Julian Niccolini, face of famed Four Seasons Restaurant, resigns after years of sexual misconduct allegations
NEW YORK — Julian Niccolini, the face of the Four Seasons Restaurant in Manhattan who for years had weathered sexual misconduct allegations, was forced to resign Monday, the restaurant said in a statement.
Niccolini, 65, was told to resign by Alex von Bidder, a co-owner with whom he had operated the restaurant since the mid-1990s, according to the restaurant. The restaurant had been located at its original home in the Seagram Building for decades before it closed in July 2016 after losing its lease. It reopened four months ago in a smaller space on the other side of Park Avenue.
“It had been hoped that Mr. Niccolini would fulfill the agreement he made in 2016 to seek help and change his behavior during the Four Seasons’ two-year hiatus while the new restaurant was under construction,” the restaurant said in a statement Monday. “In the short period of time since the restaurant had reopened, it had become clear that he had not honored that commitment.
“Creating a warm and respectful environment for staff and patrons alike is central to the exceptional fine dining experience for which the Four Seasons has come to be known,” the statement added.
A spokeswoman for the Four Seasons declined to elaborate on what had happened since the restaurant reopened.
The terms of his resignation were unclear; it is possible that a financial agreement could be worked out in the coming weeks.
Niccolini did not respond to a phone call and text message seeking comment on Monday evening. In September, Niccolini said he had “dealt with” the sexual assault allegations against him. “It is something of the past,” he told The New York Times.
This month, Pete Wells, the New York Times restaurant critic, reviewed the newly relocated Four Seasons, downgrading it to one star from the two it received in 2007 — not because of the food (Wells wrote that the restaurant is “better than it has been in years”) but because “Mr. Niccolini’s actions have done serious damage” to its ability to make a diner feel safe in an intimate space.
Alice McGillion, a spokeswoman for the Four Seasons, said Wells’ review did not play a role in Niccolini’s departure.
Niccolini is a minority shareholder in the restaurant, McGillion said. There are 40 to 50 other investors, she said, noting that Niccolini’s share of the restaurant is in the single digits.
Von Bidder did not respond to multiple requests for comment about Niccolini’s removal, which The New York Post first reported on Monday afternoon.
Niccolini is the latest high-profile figure in the food world to fall from grace over accusations of sexual misconduct. Although he pleaded guilty to misdemeanor assault a year and a half before The Times published an article on the predatory behavior of Harvey Weinstein in October 2017, several famous restaurateurs have been accused in the months since as the #MeToo movement has grown. Mario Batali’s restaurant empire removed his name from the company; he lost licensing deals and a TV contract. Other prominent chefs, like John Besh in New Orleans, and Charlie Hallowell in Oakland, California, also stepped away from their restaurants after allegations emerged.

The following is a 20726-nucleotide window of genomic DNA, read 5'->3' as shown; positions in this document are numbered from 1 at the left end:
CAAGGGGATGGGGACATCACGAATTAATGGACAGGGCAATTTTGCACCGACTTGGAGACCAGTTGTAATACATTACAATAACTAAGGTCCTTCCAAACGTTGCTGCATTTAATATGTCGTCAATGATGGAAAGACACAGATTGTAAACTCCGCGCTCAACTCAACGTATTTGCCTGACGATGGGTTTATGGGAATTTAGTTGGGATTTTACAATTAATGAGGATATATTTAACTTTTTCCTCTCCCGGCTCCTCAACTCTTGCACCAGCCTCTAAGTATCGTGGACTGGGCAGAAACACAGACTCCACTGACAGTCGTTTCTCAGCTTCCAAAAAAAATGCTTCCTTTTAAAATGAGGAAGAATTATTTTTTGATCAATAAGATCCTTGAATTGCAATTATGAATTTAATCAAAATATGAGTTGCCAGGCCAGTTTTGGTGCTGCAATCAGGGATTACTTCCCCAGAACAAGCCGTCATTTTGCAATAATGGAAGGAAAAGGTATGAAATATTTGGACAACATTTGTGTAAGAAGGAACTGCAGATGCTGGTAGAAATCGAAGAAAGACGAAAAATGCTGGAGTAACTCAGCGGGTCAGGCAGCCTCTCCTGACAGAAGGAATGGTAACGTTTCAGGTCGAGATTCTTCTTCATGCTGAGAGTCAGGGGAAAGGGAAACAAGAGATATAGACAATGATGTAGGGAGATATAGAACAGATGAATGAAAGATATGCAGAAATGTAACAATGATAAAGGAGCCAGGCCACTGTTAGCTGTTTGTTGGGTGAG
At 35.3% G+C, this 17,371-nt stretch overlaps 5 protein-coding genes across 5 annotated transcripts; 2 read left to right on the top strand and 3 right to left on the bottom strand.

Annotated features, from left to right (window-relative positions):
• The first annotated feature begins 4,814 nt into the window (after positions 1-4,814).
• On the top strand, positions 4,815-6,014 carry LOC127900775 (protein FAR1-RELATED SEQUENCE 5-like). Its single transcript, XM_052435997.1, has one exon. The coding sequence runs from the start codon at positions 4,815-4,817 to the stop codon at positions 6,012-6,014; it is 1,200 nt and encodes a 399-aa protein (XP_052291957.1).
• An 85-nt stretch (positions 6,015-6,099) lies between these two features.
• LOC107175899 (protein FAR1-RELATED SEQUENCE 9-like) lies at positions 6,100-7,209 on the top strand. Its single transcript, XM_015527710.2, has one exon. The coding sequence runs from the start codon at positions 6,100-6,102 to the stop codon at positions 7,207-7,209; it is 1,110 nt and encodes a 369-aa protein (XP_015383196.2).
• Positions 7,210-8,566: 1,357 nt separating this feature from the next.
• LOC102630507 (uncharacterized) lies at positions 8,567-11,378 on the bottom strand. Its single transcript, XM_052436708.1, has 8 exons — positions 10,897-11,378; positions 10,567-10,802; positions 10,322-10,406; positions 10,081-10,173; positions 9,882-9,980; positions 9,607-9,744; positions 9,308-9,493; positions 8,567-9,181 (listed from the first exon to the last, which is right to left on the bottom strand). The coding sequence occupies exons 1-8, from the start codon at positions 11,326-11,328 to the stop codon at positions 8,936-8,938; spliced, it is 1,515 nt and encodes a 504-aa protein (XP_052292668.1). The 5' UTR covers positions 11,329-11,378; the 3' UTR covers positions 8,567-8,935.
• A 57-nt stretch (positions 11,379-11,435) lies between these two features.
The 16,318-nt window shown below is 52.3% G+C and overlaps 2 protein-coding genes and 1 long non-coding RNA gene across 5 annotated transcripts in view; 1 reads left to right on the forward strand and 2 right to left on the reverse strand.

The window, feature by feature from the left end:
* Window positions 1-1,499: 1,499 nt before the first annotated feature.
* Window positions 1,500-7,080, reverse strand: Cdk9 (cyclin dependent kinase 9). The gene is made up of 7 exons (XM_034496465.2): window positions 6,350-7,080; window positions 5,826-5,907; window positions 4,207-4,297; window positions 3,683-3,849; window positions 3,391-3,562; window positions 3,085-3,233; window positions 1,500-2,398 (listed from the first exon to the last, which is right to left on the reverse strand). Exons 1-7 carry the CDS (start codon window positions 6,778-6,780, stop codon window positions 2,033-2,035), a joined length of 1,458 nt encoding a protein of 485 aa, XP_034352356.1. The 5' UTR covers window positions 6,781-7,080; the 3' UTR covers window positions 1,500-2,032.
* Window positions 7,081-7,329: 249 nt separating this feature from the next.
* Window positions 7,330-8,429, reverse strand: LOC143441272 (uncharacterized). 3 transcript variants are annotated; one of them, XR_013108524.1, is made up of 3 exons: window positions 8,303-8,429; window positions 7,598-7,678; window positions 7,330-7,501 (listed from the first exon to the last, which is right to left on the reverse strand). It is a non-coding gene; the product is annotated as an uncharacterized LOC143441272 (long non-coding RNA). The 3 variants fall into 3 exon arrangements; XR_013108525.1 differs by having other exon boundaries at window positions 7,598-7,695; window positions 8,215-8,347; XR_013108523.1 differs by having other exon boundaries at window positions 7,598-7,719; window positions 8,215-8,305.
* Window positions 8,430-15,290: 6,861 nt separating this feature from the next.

The Four Seasons Restaurant, which opened in 1959, had lost much of its luster by the early 1970s, when two new owners, Tom Margittai and Paul Kovi, began a rejuvenation and hired Niccolini. Under their direction, it became a lunchtime magnet for the powerful and famous of New York, including Jacqueline Onassis, Henry Kissinger, Martha Stewart, Nora Ephron, Liz Smith, Barry Diller, and Bill Blass.
Niccolini became the public face of the restaurant, greeting diners and drawing up the all-important seating chart. His flirtatious demeanor at the restaurant landed him the nickname “Naughty Niccolini.”
Niccolini has been dogged by allegations of misconduct for decades.
In 1991, one of the restaurant’s waitresses sued Niccolini and the Four Seasons, citing sexual harassment. She claimed that for more than three years he had repeatedly rubbed up against her, told her in vulgar terms about his sexual urges and called her “slut,” “lesbian” and other things. Niccolini denied the charges. By 1994, von Bidder and Niccolini became the restaurant’s primary operating partners.
In 2014, a former assistant manager filed suit against Niccolini, von Bidder and the Four Seasons, alleging discrimination. The ex-manager said that after she returned from a maternity leave, the restaurant made it difficult for her to pump breast milk during work hours and, about three months later, fired her and replaced her with a man. In a response filed with the court, the defendants denied the allegations. Both lawsuits were settled.
Then, in June 2015, Niccolini was charged with felony sexual abuse after a 28-year-old woman told investigators that Niccolini had tried to kiss her in the bar of the Four Seasons, touching her legs and buttocks and pulling her toward him. He reached through an opening in the back of her dress, tugged on her bra until it ripped and tried to pull down her stockings, a criminal complaint said, adding that she had scratches and bruises from the encounter.
Nine months later, in March 2016, Niccolini pleaded guilty to misdemeanor assault in a deal with prosecutors to resolve the allegation. He was sentenced by a judge to “conditional discharge,” meaning he would not be required to serve jail time unless he broke the law over the course of 12 months.
Niccolini and von Bidder ran the restaurant in the Seagram Building until their lease expired in 2016 and the building’s new owners replaced them, prompting the Four Seasons’ move to 42 E. 49th St.